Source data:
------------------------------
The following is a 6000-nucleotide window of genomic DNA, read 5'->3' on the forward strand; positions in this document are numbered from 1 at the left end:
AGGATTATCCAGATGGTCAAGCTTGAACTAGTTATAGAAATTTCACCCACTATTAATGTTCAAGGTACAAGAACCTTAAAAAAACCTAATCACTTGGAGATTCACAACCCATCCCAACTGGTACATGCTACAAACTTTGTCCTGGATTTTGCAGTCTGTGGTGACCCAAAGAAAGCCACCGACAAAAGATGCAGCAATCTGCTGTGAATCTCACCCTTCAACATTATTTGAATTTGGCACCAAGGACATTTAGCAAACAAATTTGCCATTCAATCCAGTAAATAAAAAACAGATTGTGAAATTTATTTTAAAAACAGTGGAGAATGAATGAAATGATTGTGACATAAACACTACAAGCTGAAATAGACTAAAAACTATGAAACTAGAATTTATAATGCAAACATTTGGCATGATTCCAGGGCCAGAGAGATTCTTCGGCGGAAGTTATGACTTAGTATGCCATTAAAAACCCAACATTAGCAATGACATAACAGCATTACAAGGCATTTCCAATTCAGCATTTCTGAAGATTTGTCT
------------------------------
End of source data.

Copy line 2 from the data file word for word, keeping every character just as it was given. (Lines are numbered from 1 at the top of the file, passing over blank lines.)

AGGATTATCCAGATGGTCAAGCTTGAACTAGTTATAGAAATTTCACCCACTATTAATGTTCAAGGTACAAGAACCTTAAAAAAACCTAATCACTTGGAGATTCACAACCCATCCCAACTGGTACATGCTACAAACTTTGTCCTGGATTTTGCAGTCTGTGGTGACCCAAAGAAAGCCACCGACAAAAGATGCAGCAATCTGCTGTGAATCTCACCCTTCAACATTATTTGAATTTGGCACCAAGGACATTTAGCAAACAAATTTGCCATTCAATCCAGTAAATAAAAAACAGATTGTGAAATTTATTTTAAAAACAGTGGAGAATGAATGAAATGATTGTGACATAAACACTACAAGCTGAAATAGACTAAAAACTATGAAACTAGAATTTATAATGCAAACATTTGGCATGATTCCAGGGCCAGAGAGATTCTTCGGCGGAAGTTATGACTTAGTATGCCATTAAAAACCCAACATTAGCAATGACATAACAGCATTACAAGGCATTTCCAATTCAGCATTTCTGAAGATTTGTCT